MAN kicks against NSC’s re-introduction of CTN
The Manufacturers Association of Nigeria (MAN) has kicked against the proposed re-introduction of the Cargo Tracking Note at the seaports by Nigerian Shippers’ Council over unresolved reservations concerning the system.
Indeed, the Nigerian Shippers’ Council (NSC) had unveiled plans to soon deploy advanced cargo information system, otherwise known as Cargo Tracking Note (CTN) at the nation’s ports to stem the tide of trade malpractices.
With advanced information of the cargoes prior to their arrival, the NSC noted that cargo clearance will become faster since all the service providers would have prepared in advance for the reception and processes of delivery, unlike the current situation where everyone has to wait for the manifest.
According to MAN, the stance against the re-introduction of the system was as a result of observed limitations, negative trickle-down effect on businesses, cost driven implications on cargo clearance and other yet to be addressed observed lapses that motivated the call for its cancellation few years ago.
In a statement made available to The Guardian and signed by its Director-General, Remi Ogunmefun, MAN noted that the association had at a special meeting with the management and Governing Board of NSC held on August 11, 2015 and a follow-up technical review session of August 20, 2015 had expressed dissatisfaction with the proposed re-introduction of the CTN.
“The rationale for dissatisfaction was expressed at the afore-mentioned meetings and formally communicated in writing to the Executive secretary of the Nigerian shippers council on September 15, 2015
ln addition, we recommended that NSC should convene a broader stakeholder’s forum that will afford all operators on the maritime value chain, especially those that would carry the cost burden of CTN to technically x-ray its proposal to re-introduce CTN and agree on a mutually beneficial implementation guideline.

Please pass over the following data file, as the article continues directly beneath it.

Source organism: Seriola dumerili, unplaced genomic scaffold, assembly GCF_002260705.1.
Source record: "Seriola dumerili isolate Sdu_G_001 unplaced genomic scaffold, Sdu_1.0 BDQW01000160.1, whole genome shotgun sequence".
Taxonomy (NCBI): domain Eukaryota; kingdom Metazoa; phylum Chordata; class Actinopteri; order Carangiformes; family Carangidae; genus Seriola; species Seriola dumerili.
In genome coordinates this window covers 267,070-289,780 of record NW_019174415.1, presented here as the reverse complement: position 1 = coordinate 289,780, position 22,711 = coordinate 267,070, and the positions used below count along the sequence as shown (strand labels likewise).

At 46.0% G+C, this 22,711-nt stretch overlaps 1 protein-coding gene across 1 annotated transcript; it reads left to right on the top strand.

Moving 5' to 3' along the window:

The NSC is yet to address the concerns of manufacturers or those raised by other stakeholders, amend observed lapses, provide alternative remedies or convene a maritime stakeholder’s forum but has resorted to the pages of the newspaper expressing the plans to go ahead with the re-introduction. ln consideration of all of above, necessity is laid on MAN as the voice of manufacturers in Nigeria to publicly express our dissatisfaction and objection to the re-introduction of CTN in any form as well as place balanced information in the public domain in the interest of the real sector and the Nigerian economy”, the statement read.
Restating the position of MAN National Council, the association noted that the Advanced Cargo Tracking Note (ACTN) is a re-introduction of the Cargo Tracking Note discarded by the Federal Government on the request of the operators within the Nigerian manufacturing sector in 2013, adding that the limitations and technical lapses that rendered the CTN unacceptable to maritime stakeholders and real sector operators that led to its previous rejection are very much present in the ACTN.
MAN added that the information required and data that the proposed ACTN intend to collate, as the basis for its re-introduction, are currently available within the domain of Government, specifically Nigeria Customs Service single window platform, Standards Organization of Nigeria, Nigeria Port Authority, National Agency for Food and Drug Administration and Nigeria Maritime Management and Safety Agency.
The ACTN implementation comes with associated cost that will further increase burden of exorbitant cost of doing business for manufacturers who rely on imports for raw materials and machines. This will automatically add to the already suffocating cost structure and renders locally made goods uncompetitive”, he said.
Those technical questions, commercial consequences, cost implication, delivery mechanism and other lapses of the CTN observed by other stakeholders on the maritime value chain should be addressed by NSC with immediate effect in the spirit of change and transparency. In the interest of the manufacturing sector and the Nigerian economy, the Nigeria Shippers Council and by extension the Federal Government should jettison the re-introduction of the CTN as currently crafted until the issue of where the cost burden of its implementation will rest”, MAN added.